Should multivariate bias corrections of climate simulations account for
changes of rank correlation over time?
Inter-variable dependencies are key properties to characterise many
climate phenomena - such as compound events - and their future changes.
Yet, climate simulations often have statistical biases. Hence,
univariate (1dBC) and multivariate bias correction (MBC) methods are
regularly applied. Inter-variable properties (e.g., correlations) can be
altered by BC corrections. Then, it is necessary to assess how
hypotheses of BC methods on climate change affect the adjustments. This
can lead to better choices of BC methods.
Here, we investigate whether an MBC method should try reproducing,
preserving or modifying the changes in rank correlations between daily
temperature and precipitation over Europe. An original “perfect model
experiment” is set up and applied to two different climate simulation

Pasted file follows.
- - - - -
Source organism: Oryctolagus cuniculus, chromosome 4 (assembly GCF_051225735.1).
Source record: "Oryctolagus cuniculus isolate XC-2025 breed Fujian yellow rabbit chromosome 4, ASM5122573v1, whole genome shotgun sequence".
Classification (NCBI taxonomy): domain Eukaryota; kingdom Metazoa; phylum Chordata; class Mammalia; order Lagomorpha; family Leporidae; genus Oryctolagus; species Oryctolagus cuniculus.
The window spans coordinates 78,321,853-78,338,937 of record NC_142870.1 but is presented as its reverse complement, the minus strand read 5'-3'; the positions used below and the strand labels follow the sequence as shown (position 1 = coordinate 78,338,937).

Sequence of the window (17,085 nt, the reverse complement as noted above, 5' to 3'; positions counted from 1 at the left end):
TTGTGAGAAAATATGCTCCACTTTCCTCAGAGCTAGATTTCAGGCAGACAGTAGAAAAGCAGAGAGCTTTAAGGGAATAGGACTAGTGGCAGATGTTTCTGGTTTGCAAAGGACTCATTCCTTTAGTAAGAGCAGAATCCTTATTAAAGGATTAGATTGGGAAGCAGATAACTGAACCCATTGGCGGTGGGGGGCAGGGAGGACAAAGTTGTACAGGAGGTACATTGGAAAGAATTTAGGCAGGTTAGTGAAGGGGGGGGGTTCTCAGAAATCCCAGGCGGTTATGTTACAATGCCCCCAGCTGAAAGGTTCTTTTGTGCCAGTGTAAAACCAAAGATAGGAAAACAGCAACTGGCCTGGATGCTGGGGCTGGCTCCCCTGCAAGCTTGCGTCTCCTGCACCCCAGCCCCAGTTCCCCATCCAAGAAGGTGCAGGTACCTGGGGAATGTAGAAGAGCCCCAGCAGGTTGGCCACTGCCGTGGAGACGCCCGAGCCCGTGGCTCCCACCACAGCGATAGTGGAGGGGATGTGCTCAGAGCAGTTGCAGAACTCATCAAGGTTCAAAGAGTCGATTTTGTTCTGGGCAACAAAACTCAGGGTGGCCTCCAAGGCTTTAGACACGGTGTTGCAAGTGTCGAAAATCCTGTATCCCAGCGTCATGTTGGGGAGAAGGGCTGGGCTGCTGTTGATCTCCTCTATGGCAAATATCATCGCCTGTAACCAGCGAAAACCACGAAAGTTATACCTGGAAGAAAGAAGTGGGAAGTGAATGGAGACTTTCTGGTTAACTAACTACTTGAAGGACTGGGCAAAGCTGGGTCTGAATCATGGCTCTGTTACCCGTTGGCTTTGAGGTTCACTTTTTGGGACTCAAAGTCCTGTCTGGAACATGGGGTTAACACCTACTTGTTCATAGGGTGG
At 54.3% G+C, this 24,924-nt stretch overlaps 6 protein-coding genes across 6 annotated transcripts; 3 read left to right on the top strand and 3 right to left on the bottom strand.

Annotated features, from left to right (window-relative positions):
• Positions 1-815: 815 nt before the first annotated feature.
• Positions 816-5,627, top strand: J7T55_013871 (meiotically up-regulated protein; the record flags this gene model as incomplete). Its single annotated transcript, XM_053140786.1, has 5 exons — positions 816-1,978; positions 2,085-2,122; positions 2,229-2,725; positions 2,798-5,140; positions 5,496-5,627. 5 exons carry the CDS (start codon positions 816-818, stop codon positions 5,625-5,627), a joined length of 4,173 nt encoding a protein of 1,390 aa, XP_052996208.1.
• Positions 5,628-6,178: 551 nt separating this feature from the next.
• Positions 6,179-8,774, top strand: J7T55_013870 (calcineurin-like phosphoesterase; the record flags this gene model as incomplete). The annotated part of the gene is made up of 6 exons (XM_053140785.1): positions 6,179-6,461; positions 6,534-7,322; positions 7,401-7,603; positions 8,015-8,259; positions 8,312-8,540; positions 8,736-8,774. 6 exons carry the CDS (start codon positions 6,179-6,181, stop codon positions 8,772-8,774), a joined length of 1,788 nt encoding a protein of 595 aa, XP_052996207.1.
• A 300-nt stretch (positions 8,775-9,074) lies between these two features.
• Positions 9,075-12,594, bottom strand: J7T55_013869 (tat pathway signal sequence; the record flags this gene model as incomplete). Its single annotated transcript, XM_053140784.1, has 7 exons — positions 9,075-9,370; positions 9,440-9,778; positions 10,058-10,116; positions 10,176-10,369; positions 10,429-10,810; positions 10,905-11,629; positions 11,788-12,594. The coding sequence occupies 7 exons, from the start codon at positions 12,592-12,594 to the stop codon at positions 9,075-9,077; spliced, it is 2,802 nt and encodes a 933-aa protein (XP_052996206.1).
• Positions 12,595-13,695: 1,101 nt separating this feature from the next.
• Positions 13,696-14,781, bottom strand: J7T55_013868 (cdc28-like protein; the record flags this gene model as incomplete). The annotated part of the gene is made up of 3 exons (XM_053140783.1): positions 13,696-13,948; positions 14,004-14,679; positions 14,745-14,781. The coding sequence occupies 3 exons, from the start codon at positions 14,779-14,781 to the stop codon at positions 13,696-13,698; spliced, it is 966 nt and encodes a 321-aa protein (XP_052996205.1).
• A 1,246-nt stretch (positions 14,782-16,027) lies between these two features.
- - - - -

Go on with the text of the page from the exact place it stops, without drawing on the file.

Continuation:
ensembles over 2001-2100: 40 runs from the CESM global climate model and
11 runs from the CMIP6 exercise. The results highlight that, within the
multi-run single GCM ensemble (CESM), accounting for correlation changes
bring valuable information for long-term projections but that a
stationary hypothesis provides less biased correlations, up to
medium-term projections (2060). For the multi-model ensemble (CMIP6),
the non-stationary hypothesis provides larger biases than the stationary
approach, up to the end of the century. Not correcting the model rank
correlations (1dBC) provides the worst results.
Whenever an ensemble is available, the best results come from accounting
for the “robust’ part of the change signal (i.e., average change from
different runs). This pleads for using ensembles and their robust
information, in order to perform robust bias corrections.